Alito to know, you to find out
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One reason we do not select Supreme Court justices by lottery is that they ought to stand for something more than their own good luck at being nominated.
Ideologies are not supposed to be the costume of the moment but, rather, a mantle of firm principles accumulated and stitched together through long life's study. In addition to vetting nominees for madness and maybe head-lice, confirmation is meant to test the soundness and origins of their convictions so the country knows what it is getting.
Certainly it was never intended to be the combination of slippery fiction, telling winks and pious deceit that passes for the process now taking form around Samuel A. Alito Jr.
Early on, there was hope Americans would know something concrete about the man's beliefs. Right after his nomination, reporters got hold of Judge Alito's 90-year-old mother. Like many other mothers, she was proud of her son. Like other 90-year-olds, she grew up in an era in which candor was still admirable. So the following words escaped her mouth:
"Of course he's against abortion." Imagine everyone's shock. A lifelong social conservative and observant Roman Catholic opposes abortion. But this was back in October, when Judge Alito was still a conservative.
Today, if we are to believe Sen. Dianne Feinstein, D-Abortion, Judge Alito has disavowed the certitude of his youth. Senators were shocked to discover a memorandum, part of a job application for the Reagan White House, in which the young Mr. Alito denounced racial quotas and said he did not believe the Constitution guaranteed a right to abortion.
Emerging from a meeting with the nominee, Sen. Feinstein said he told her this: "First of all, it was different then: I was an advocate seeking a job, it was a political job, and that was 1985. I'm now a judge, you know. I've been on the circuit court for 15 years. And it's very different. I'm not an advocate. I don't give heed to my personal views. What I do is interpret the law."
Now, let us put aside for the moment the fact that interpreting the law is what got us Roe v. Wade in the first place. Judges are constantly interpreting the law, but they come to their positions after many years of forming opinions and, if they are capable of thought, acquiring entire belief systems. Harry Blackmun, the author of Roe, might have grown in the office after his nomination, but he was well in touch with the quirks that often inform decision-making.
"We're all eccentrics. We're nine prima donnas," he once said. He did not say how they attained that eccentricity, but it is a sure bet it did not come from not thinking about things. All views are personal. That's why we use computers for intricate mathematical processes, but we nominate persons to fit law to humanity.
There is much to be said -- and much is said -- for the principle that judges should make decisions based on law, both as written and as decided in past cases, rather than by their opinions. The term stare decisis, Latin for "to stand by things decided" is now tossed about in hearings and judicial vettings as the operative codeword for "this man will let well enough alone." Imagine if this answer had been given to questions about Plessy v. Ferguson, or Dred Scott.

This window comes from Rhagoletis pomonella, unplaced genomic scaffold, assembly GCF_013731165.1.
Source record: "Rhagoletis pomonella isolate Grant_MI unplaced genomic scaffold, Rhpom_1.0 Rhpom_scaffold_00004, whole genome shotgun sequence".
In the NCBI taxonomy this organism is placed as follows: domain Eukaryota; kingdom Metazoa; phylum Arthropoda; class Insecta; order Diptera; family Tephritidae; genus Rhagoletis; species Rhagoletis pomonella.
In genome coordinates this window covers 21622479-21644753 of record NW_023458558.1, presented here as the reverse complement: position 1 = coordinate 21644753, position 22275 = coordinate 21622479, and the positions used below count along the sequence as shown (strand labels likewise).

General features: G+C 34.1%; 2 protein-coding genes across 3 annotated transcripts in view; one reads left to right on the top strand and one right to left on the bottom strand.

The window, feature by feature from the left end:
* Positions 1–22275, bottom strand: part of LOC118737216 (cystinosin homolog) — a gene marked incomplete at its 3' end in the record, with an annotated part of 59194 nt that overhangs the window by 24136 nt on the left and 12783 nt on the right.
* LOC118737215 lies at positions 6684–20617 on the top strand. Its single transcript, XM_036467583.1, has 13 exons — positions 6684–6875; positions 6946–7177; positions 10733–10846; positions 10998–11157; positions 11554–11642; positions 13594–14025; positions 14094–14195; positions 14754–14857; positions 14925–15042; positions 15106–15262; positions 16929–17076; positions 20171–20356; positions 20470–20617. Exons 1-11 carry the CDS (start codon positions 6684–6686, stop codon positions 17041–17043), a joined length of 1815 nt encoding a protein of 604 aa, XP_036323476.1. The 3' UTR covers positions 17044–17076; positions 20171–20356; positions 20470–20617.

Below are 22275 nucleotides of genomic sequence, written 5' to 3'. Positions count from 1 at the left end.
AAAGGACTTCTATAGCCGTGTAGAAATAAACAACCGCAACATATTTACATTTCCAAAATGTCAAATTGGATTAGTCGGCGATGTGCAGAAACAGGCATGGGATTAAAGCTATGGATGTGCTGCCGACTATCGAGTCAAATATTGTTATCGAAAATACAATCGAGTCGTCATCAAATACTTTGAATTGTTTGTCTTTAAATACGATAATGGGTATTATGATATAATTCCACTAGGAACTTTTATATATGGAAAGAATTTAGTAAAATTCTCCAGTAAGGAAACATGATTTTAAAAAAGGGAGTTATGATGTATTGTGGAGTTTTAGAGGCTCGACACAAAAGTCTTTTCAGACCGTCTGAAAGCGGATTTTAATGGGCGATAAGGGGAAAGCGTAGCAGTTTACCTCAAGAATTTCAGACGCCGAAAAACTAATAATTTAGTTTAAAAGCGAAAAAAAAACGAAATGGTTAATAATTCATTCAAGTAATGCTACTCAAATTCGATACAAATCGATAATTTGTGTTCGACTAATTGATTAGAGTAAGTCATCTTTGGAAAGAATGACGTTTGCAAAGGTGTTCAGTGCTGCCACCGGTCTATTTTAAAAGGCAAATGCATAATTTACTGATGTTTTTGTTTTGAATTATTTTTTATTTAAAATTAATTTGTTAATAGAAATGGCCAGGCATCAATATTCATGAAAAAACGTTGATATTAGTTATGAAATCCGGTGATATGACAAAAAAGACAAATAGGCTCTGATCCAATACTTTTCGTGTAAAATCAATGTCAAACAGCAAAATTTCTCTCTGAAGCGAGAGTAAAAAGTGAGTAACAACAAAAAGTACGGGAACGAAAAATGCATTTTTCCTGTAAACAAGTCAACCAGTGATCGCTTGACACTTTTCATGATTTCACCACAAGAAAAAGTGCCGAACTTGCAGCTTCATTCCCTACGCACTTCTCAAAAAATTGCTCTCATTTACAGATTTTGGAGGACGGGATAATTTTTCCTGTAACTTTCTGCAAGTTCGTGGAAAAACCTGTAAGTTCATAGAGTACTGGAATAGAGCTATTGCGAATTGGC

In 1987, Robert Bork candidly told senators he thought Roe v. Wade was wrongly decided and should be overruled. He currently enjoys retirement as a scholar at various right-wing think tanks. In the wake of Robert Bork's disastrous honesty, a fascinating minuet is now danced before committees.
Potential nominees come before conservatives who eye them like contractors, attempting to figure out the ideological superstructure that supports them and, if they think Roe v. Wade will be overturned, pass them along.
Democrats in the Senate look for assurances that the nominees believe the Constitution guarantees a "right to privacy" -- the underpinning of Roe v. Wade and its precedents -- and hope they have found a Sandra Day O'Connor or David Souter.
The nominee, of course, hopes nobody has seen anything of significance, rather the way I'm always hoping the airport screeners won't notice the flask of vodka in my carry-on. This is how we choose justices: by teaching scholars to dissemble skillfully enough that we will entrust them with the Constitution.
"It's like drawing a complete picture of a dinosaur from one tiny and ambiguous bone chip," says Judge Bork.
For the record, I predict that Samuel A. Alito Jr. would deliver opinions compatible with conservative political philosophies. I suggest he is not sympathetic to the intellectual underpinnings of Roe v. Wade and, if the case were to be re-argued in some later form, would likely not find a constitutional guarantee that precludes states from restricting abortion.
Why this certitude? His mother says so. I suspect that by the time he's confirmed, she'll be the only one who knows him.
First Published November 27, 2005 12:00 am